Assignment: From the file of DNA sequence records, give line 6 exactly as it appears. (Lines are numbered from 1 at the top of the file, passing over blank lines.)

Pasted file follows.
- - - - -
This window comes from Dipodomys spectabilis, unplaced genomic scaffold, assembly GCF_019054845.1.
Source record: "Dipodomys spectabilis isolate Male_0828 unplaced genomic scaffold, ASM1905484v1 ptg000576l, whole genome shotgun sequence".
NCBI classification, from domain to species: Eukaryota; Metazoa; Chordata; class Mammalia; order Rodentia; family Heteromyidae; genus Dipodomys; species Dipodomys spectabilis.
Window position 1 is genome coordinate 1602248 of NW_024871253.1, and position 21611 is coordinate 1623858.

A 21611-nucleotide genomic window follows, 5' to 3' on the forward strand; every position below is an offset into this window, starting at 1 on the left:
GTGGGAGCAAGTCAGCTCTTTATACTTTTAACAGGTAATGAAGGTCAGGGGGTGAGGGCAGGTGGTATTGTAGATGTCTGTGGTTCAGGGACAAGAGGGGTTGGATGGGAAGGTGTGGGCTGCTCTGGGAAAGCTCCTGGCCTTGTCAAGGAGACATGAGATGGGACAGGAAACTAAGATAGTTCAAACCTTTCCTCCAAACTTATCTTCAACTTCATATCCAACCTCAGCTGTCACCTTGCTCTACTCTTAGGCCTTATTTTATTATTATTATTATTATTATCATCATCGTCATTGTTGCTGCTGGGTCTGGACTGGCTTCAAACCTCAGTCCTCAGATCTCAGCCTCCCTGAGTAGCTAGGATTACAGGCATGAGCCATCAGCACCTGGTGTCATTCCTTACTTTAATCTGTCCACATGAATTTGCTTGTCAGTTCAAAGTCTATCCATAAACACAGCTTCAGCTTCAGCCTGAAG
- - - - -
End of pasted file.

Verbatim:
GTGGGAGCAAGTCAGCTCTTTATACTTTTAACAGGTAATGAAGGTCAGGGGGTGAGGGCAGGTGGTATTGTAGATGTCTGTGGTTCAGGGACAAGAGGGGTTGGATGGGAAGGTGTGGGCTGCTCTGGGAAAGCTCCTGGCCTTGTCAAGGAGACATGAGATGGGACAGGAAACTAAGATAGTTCAAACCTTTCCTCCAAACTTATCTTCAACTTCATATCCAACCTCAGCTGTCACCTTGCTCTACTCTTAGGCCTTATTTTATTATTATTATTATTATTATCATCATCGTCATTGTTGCTGCTGGGTCTGGACTGGCTTCAAACCTCAGTCCTCAGATCTCAGCCTCCCTGAGTAGCTAGGATTACAGGCATGAGCCATCAGCACCTGGTGTCATTCCTTACTTTAATCTGTCCACATGAATTTGCTTGTCAGTTCAAAGTCTATCCATAAACACAGCTTCAGCTTCAGCCTGAAG